Remote work isn’t a new thing for many organizations, but with pandemic-driven shelter-in-place orders and travel restrictions, it’s the new normal. For most, this experience is a mixed blessing.  Work-life and home-life are melding together, more time is being spent with family and furry-friends, and commutes are non-existent ­­– unless you count walking from bed to the home office.  But during work hours, instead of chatting around the water cooler at our leisure, we’re now being inundated with virtual meeting requests.

This increasing trend of moving meetings on-screen is certainly an effective tool for teams to maintain relationships, easily communicate, and instill a feeling of togetherness while employees remain far apart.  But, with a gallery of tiles reminiscent of the Brady Bunch staring back at you several times a day, folks are starting to feel the collaboration overload.

So how can organizations encourage employee engagement without pushing teams towards what is now called a sense of “virtual fatigue?”

Here are four things to try that will encourage community and engagement without tiring anyone out:

  • Establish virtual rituals like weekly coffee breaks where coworkers can meet around the digital water-cooler for a casual meet-up to combat the afternoon slump. If you want to make it more educational than casual, turn it into a “latte and learn” to cover interesting industry topics or company updates.  Companies like GitLab made it a staple in their company by writing it into their handbook.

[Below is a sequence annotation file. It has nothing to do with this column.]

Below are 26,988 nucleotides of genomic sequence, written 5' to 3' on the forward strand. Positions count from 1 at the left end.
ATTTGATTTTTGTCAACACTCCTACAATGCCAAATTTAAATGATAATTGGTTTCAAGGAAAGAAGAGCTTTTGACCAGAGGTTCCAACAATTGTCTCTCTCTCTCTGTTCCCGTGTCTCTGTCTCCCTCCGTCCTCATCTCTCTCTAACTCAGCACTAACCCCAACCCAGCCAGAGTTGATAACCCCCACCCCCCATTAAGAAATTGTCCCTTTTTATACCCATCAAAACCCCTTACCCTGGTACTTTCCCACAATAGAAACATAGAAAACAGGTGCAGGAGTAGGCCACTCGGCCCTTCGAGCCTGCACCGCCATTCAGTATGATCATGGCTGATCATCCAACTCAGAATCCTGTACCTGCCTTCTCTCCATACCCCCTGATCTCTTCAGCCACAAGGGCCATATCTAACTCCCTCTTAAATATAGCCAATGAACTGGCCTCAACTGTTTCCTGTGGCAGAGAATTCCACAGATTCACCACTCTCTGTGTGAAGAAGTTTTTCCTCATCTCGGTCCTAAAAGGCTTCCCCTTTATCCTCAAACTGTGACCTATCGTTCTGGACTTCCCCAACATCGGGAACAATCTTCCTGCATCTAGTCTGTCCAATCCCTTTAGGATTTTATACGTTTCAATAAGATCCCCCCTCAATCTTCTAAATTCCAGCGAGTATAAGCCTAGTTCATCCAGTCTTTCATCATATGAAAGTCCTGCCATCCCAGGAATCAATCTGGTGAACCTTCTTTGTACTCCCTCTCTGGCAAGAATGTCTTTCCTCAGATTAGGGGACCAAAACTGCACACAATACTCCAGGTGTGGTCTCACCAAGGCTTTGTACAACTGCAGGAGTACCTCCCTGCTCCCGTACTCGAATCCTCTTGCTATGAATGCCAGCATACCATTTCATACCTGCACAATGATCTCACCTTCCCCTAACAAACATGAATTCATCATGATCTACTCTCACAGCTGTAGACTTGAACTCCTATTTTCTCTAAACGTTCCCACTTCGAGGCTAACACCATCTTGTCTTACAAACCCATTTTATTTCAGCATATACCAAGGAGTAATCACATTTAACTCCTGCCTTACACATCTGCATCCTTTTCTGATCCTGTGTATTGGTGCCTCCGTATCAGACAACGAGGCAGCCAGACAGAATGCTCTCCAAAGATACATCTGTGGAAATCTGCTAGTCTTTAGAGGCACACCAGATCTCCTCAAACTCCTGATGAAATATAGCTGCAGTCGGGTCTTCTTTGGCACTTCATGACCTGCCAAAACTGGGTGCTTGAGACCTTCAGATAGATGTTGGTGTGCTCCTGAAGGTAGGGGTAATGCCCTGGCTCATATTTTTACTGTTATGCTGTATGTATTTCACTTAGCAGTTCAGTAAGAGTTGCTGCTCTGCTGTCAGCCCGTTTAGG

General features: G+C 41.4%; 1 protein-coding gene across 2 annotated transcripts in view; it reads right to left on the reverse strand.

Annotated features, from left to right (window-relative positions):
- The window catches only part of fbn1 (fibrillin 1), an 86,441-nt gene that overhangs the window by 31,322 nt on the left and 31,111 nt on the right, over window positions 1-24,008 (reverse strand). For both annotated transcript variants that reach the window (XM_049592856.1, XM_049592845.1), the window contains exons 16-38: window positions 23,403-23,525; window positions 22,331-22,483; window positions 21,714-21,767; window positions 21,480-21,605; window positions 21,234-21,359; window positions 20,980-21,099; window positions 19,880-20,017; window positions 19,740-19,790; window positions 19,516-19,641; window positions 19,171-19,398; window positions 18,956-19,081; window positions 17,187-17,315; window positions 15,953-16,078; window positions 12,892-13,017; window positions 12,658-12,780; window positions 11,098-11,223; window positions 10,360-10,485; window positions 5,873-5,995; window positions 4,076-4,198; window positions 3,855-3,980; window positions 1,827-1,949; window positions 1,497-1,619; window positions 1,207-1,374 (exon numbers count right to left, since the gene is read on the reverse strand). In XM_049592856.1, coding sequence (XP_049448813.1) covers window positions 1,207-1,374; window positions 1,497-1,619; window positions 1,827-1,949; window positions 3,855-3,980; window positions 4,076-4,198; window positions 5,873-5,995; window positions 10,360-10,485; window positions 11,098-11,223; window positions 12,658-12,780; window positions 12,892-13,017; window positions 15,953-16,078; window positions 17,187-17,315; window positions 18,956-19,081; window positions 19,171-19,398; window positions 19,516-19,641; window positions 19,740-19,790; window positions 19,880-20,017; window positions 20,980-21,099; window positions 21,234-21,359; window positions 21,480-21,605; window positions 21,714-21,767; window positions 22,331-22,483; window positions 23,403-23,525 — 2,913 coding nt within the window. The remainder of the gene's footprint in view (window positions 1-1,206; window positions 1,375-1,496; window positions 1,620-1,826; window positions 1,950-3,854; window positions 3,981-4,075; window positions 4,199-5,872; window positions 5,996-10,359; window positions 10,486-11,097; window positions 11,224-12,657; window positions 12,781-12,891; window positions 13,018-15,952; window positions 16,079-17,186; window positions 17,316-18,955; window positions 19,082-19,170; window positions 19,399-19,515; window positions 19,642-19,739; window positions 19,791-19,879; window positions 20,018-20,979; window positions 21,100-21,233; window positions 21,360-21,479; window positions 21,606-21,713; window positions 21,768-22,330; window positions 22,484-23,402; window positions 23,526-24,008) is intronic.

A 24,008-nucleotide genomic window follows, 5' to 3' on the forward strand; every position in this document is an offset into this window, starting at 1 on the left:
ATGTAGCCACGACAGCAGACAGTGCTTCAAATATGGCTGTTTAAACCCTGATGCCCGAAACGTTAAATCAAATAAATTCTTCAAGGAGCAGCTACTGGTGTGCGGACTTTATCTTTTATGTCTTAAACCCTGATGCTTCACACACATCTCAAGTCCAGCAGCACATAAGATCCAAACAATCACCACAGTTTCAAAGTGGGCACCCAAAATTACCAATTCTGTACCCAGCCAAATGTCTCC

• Take advantage of existing instant message software by making chats or channels with themes like fur-worker photos, quarantine recipes, or shows to binge-watch to build a sense of community and encourage friendly banter among coworkers. This is a great way to learn more about coworkers beyond your immediate team.
  • Build a collaborative playlist by choosing monthly themes like “Motown-May” or “June Jams.” Set up a company account using Spotify or your preferred music service and encourage team members to add songs or send in suggestions to your resident DJ.
  • Friendly competition always sparks interaction. Use virtual games like bingo or trivia and compete individually or as a team to win prizes and bragging rights.  Choose a platform like Zoom, Google hangouts, or Skype so you can see the players in action.

And, when we find ourselves migrating back to cubes, board rooms, and possibly away from the camera, we’ll know each other a bit better and benefit from that.  Until then, let’s keep up the fight against virtual fatigue and experiment with creative digital solutions.

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Kate Polit
Kate Polit
Kate Polit is MeriTalk's Assistant Copy & Production Editor covering the intersection of government and technology.